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Prospective measurement of stroke incidence in childhood sickle cell disease
  1. I Lagunju,
  2. O Sodeinde
  1. Department of Paediatrics, University of Ibadan, Ibadan, Nigeria

Abstract

Background In a retrospective analysis over 15 years (1988-2002) we estimated the incidence of stroke in our paediatric sickle cell disease (SCD) patients to be 5.4%(1), significantly less than figures from North America. We now report the initial results of our prospective study, against a background of on-going Tran-Cranial Doppler (TCD) studies, which have been shown to be effective in identifying children with SCD who are at an increased risk of stroke.

Objectives Using close monitoring by TCD, to estimate the annual incidence of stroke and stroke risk in a cohort of Nigerian children with SCD.

Methods Sixty-six consecutive children screened for stroke risk by TCD were followed up for a period of 12 months. All those with standard risk (SR) velocities (<170 cm/sec) had a repeat TCD scan one year after the first examination while those with abnormal velocities (>170 cm/sec) had a repeat study every 3 months. All were assessed for clinical signs of stroke and any significant changes in their cerebral blood flow velocities, leading to a classification of stroke risk. All the children with high risk velocities were offered the option of periodic blood transfusion for primary stroke prevention.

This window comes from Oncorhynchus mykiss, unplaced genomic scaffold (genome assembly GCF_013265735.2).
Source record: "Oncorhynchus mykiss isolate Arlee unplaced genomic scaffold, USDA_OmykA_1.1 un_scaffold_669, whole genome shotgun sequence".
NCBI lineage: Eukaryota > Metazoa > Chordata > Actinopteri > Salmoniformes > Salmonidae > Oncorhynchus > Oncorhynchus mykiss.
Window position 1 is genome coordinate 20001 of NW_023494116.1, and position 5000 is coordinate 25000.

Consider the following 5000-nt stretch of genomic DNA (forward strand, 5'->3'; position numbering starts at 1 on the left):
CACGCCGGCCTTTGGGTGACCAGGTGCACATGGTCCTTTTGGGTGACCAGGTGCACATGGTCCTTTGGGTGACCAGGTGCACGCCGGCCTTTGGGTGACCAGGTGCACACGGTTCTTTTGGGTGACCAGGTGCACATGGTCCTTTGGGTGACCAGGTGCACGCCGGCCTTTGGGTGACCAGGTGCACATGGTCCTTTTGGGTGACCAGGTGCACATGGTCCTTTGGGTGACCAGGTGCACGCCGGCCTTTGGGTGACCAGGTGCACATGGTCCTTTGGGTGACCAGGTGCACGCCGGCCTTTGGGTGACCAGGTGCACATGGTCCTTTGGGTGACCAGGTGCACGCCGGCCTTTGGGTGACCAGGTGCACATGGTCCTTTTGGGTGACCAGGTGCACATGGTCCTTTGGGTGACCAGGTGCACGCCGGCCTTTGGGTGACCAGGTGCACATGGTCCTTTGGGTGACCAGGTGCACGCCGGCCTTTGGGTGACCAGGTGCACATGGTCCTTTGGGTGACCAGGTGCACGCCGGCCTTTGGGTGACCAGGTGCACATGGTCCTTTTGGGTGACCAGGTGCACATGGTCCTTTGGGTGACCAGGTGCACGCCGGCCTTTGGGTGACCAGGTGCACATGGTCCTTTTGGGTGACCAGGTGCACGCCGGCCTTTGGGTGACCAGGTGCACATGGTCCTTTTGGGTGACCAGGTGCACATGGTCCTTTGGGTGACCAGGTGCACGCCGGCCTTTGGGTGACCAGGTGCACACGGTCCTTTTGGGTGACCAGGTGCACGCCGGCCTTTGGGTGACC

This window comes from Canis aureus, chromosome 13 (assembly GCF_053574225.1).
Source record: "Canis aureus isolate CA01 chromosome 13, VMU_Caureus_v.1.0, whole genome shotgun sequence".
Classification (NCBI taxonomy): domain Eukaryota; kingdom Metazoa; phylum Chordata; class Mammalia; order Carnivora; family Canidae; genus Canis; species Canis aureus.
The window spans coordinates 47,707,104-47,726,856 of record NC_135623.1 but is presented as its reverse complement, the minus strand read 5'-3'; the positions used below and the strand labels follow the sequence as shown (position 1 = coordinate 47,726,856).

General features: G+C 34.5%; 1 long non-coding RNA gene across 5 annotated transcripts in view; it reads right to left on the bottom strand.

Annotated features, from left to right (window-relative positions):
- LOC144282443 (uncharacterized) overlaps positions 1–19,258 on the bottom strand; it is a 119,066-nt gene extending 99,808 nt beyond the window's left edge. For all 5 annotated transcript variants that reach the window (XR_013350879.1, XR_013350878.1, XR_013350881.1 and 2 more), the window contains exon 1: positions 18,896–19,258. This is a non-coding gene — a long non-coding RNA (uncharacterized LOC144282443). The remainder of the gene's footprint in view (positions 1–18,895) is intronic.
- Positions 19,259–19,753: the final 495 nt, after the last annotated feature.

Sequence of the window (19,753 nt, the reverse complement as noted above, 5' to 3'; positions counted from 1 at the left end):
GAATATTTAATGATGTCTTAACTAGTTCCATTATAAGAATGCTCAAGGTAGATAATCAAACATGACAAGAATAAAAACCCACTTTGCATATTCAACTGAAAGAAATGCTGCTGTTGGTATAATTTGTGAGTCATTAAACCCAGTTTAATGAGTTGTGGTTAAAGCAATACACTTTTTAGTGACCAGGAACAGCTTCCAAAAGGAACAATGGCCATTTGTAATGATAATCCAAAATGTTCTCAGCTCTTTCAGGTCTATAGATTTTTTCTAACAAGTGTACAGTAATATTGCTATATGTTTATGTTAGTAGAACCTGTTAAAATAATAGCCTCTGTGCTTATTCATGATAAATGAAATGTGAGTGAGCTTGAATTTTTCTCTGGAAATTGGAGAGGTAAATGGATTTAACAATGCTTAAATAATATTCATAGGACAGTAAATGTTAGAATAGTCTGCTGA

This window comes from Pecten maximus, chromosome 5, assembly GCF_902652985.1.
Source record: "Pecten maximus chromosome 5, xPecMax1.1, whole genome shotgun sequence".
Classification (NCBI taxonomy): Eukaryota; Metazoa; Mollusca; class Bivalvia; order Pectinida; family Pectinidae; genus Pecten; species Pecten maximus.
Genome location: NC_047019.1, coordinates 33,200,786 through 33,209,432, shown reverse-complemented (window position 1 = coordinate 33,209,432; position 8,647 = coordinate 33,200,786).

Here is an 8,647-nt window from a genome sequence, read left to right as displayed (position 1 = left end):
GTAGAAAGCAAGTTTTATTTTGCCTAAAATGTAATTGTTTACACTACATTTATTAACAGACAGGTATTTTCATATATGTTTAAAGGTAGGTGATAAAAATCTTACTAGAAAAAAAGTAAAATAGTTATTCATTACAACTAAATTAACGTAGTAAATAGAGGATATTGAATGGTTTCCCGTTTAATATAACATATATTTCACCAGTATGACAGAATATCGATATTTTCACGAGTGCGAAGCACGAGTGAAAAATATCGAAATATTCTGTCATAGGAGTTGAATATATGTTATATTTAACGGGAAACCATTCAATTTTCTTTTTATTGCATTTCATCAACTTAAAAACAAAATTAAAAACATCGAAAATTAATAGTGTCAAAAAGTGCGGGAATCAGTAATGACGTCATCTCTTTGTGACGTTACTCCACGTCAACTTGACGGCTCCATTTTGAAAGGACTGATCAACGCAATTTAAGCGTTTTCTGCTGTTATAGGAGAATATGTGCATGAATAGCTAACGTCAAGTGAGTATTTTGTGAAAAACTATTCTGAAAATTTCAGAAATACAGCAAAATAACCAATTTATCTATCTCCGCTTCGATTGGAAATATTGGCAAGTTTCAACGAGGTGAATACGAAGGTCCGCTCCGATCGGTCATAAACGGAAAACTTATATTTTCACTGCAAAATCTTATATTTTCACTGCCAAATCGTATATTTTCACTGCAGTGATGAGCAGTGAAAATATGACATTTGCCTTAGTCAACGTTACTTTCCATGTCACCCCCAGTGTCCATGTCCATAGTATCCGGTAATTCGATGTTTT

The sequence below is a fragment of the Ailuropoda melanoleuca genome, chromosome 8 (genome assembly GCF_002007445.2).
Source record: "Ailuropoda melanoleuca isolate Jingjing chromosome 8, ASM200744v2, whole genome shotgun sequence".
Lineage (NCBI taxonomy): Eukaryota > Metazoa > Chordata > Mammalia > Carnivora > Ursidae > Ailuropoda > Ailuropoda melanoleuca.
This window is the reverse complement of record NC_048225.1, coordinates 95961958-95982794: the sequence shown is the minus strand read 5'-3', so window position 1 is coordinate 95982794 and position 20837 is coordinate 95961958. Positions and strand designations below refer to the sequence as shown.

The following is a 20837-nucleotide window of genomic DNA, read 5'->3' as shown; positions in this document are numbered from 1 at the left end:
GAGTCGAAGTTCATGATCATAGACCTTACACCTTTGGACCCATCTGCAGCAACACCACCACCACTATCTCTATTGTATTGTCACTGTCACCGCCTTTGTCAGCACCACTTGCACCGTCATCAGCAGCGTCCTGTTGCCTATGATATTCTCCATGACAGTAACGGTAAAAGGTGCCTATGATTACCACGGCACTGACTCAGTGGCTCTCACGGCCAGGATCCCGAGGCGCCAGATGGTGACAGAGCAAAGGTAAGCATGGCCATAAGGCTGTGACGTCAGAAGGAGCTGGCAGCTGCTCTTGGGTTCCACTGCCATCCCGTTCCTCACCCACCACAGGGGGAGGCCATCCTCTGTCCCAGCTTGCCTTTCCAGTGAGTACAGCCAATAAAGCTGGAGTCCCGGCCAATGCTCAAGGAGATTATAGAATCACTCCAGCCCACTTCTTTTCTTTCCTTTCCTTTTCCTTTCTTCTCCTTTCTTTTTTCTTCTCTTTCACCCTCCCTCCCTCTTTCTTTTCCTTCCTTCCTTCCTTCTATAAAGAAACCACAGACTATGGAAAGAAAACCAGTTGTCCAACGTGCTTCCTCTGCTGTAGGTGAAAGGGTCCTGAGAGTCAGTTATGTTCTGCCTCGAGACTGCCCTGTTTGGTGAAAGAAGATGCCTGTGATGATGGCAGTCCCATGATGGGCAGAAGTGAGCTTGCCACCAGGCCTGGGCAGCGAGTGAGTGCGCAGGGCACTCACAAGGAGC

Results Forty-two males and 24 females were studied. Their ages ranged from 37 to 197 months, (mean +/- SD, 98 +/- 40). At first TCD examination, 40 (60.6%) had SR velocities, 21 (31.8%) had conditional risk (CR) velocities and 5 (7.6%) had high risk (HR) velocities. At subsequent TCD examinations, 4 (19%) of the 21 children with CR velocities had converted to high risk and 6 (15%) of the 40 children with SR velocities had become CR. Two children developed a stroke, one in the HR group and one in the CR group. This gives a stroke incidence rate of (2/66) 3.0% overall, but (1/21) 4.8% and (1/5) 20.0% for CR and HR, respectively.

Conclusion These data suggest that the incidence of stroke in Nigerian children is actually different from the rates in North America. If similar figures are confirmed as our study progresses, it would be important to find explanations for this observation.

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